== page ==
Like so many things in life, one cannot separate grief from the rest of life, and just "get over it." The thought that you can or do is a very limited perspective, and it is damaging when people try to say this to someone who is in the middle of grieving.
Because I have lost 7 people relatively close to me in the past three months, grieving has been a part of my life for the last while, and will probably continue to affect me for a while to come.
Today, I spent some time with my counselor, working my way through some of the things that have become attached to my current grief.
I realized that I am not only sad about lives ended far too early...
...I am also dealing with regrets about time not spent with them...
...and anger that the Navy moved us so far away that we were unable to visit or attend memorial services...
...and frustration about income levels that prevent visits...
...and frustration about being unable to find a job...
...and feelings of my own mortality...
...and anxiety around my parents' relative health/inhealth/unhealth (making up words again!).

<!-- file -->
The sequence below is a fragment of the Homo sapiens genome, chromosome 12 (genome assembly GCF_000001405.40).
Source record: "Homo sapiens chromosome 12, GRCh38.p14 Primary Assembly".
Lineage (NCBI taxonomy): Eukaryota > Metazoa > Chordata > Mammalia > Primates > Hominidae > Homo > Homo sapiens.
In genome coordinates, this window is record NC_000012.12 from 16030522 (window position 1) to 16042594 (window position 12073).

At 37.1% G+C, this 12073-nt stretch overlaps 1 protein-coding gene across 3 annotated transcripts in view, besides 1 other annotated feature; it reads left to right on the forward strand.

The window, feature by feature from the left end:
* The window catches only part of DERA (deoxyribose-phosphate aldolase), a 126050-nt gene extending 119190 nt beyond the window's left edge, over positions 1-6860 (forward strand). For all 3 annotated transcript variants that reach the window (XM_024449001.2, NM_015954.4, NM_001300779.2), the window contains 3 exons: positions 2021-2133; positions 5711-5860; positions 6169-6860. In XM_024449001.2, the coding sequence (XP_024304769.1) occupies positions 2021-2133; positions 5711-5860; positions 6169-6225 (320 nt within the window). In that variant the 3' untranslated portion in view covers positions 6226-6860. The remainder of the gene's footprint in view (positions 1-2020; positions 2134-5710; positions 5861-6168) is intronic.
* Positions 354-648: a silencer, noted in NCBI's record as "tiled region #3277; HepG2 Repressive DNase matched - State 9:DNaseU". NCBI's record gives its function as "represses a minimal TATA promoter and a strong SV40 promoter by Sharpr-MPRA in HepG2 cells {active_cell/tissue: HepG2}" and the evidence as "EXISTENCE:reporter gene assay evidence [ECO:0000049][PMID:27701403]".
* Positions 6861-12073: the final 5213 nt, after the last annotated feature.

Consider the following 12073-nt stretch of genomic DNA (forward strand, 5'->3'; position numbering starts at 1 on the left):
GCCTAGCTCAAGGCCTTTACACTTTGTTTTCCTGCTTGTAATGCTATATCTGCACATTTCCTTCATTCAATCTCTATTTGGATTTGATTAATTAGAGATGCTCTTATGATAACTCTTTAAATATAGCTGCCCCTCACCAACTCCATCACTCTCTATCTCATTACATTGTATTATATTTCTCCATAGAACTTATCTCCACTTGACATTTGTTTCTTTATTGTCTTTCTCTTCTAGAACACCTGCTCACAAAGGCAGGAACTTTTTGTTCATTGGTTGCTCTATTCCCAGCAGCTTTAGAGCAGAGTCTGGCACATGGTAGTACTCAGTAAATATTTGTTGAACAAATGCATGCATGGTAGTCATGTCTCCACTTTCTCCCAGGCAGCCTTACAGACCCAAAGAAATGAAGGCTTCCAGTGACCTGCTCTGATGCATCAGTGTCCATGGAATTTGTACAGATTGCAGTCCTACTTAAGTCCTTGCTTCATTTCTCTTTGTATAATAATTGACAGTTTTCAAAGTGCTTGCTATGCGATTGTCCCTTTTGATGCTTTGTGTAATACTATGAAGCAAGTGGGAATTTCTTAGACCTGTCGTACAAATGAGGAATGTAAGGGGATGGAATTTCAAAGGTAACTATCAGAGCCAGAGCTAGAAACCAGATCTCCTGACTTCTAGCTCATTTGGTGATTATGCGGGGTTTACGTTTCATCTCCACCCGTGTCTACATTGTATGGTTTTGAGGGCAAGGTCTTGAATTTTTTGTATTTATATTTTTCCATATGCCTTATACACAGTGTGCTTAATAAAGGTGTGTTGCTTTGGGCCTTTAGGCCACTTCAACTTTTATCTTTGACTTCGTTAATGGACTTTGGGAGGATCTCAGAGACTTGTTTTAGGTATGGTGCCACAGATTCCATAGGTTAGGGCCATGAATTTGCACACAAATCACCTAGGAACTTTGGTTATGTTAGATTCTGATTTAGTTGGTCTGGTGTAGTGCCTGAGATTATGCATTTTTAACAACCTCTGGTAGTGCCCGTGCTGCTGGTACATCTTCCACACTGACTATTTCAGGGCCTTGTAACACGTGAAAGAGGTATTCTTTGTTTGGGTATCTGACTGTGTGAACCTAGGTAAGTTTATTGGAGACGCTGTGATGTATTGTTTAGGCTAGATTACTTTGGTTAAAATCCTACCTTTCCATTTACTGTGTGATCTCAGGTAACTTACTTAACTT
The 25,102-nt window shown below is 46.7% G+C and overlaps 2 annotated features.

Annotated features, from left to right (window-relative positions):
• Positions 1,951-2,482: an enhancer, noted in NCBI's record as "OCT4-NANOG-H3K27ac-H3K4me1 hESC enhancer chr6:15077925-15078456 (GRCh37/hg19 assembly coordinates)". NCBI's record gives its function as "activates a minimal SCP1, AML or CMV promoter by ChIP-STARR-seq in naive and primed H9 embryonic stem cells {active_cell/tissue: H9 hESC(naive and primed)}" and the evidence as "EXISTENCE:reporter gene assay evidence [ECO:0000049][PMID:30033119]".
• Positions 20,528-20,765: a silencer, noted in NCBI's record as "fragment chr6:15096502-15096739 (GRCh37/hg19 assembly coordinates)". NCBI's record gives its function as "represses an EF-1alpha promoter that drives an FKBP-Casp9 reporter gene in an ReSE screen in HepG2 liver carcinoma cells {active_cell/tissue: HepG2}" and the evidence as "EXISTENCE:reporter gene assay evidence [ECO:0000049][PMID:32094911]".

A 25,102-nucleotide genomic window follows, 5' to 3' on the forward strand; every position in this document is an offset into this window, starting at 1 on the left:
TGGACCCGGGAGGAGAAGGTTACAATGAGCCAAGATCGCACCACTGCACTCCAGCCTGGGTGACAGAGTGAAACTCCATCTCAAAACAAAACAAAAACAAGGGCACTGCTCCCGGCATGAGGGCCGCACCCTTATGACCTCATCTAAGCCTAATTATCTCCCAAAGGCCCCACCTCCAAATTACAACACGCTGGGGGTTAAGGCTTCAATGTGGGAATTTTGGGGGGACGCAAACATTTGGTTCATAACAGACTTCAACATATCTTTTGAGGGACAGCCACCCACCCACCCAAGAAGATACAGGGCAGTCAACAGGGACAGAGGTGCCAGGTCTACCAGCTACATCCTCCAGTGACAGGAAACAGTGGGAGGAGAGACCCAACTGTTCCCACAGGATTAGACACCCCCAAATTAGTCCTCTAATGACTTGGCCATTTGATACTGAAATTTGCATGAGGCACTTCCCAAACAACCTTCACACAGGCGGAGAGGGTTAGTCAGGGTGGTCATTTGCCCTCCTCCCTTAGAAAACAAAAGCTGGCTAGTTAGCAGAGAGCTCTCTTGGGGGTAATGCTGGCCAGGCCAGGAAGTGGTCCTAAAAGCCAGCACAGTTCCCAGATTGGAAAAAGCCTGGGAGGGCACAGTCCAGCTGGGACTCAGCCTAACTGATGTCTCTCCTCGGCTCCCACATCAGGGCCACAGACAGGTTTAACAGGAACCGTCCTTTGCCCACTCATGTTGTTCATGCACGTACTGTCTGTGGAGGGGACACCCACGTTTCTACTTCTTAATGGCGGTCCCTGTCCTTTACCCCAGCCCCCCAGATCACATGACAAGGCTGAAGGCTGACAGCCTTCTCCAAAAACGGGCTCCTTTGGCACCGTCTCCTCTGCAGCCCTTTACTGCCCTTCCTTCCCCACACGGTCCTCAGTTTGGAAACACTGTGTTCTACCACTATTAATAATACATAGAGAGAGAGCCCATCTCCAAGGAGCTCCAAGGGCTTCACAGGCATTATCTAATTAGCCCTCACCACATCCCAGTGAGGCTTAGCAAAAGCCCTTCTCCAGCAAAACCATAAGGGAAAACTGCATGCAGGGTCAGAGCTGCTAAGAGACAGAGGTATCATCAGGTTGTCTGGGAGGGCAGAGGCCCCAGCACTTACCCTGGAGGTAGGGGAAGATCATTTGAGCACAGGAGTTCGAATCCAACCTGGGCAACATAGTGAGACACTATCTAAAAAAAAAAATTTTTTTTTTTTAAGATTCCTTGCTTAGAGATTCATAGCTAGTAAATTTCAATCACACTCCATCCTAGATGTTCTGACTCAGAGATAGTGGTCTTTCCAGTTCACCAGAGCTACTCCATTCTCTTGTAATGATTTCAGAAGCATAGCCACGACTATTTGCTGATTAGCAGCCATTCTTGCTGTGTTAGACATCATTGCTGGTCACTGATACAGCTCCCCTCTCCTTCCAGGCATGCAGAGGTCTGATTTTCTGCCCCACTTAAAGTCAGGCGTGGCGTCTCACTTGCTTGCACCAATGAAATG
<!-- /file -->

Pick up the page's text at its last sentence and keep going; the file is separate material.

One of the things I have seen over the past few months is that grief is like a web. There is a connection between the person or event I am grieving, and almost every other piece of my life. The web connects them, and triggers emotional responses from seemingly unrelated events.
Another realization is how exhausting it is to grieve. So many memories are retrieved, and so many responses happen, and I come out at the end of a day feeling as if I have run a marathon.
I know that grief is going to happen.
People we care about die.
Events happen that affect us in negative ways.
I don't want to rush through this.
I also don't want to get stuck.
So, I am taking a word for myself for this year.
I am showing myself grace.
Allowing myself the time I need to heal and process and grieve.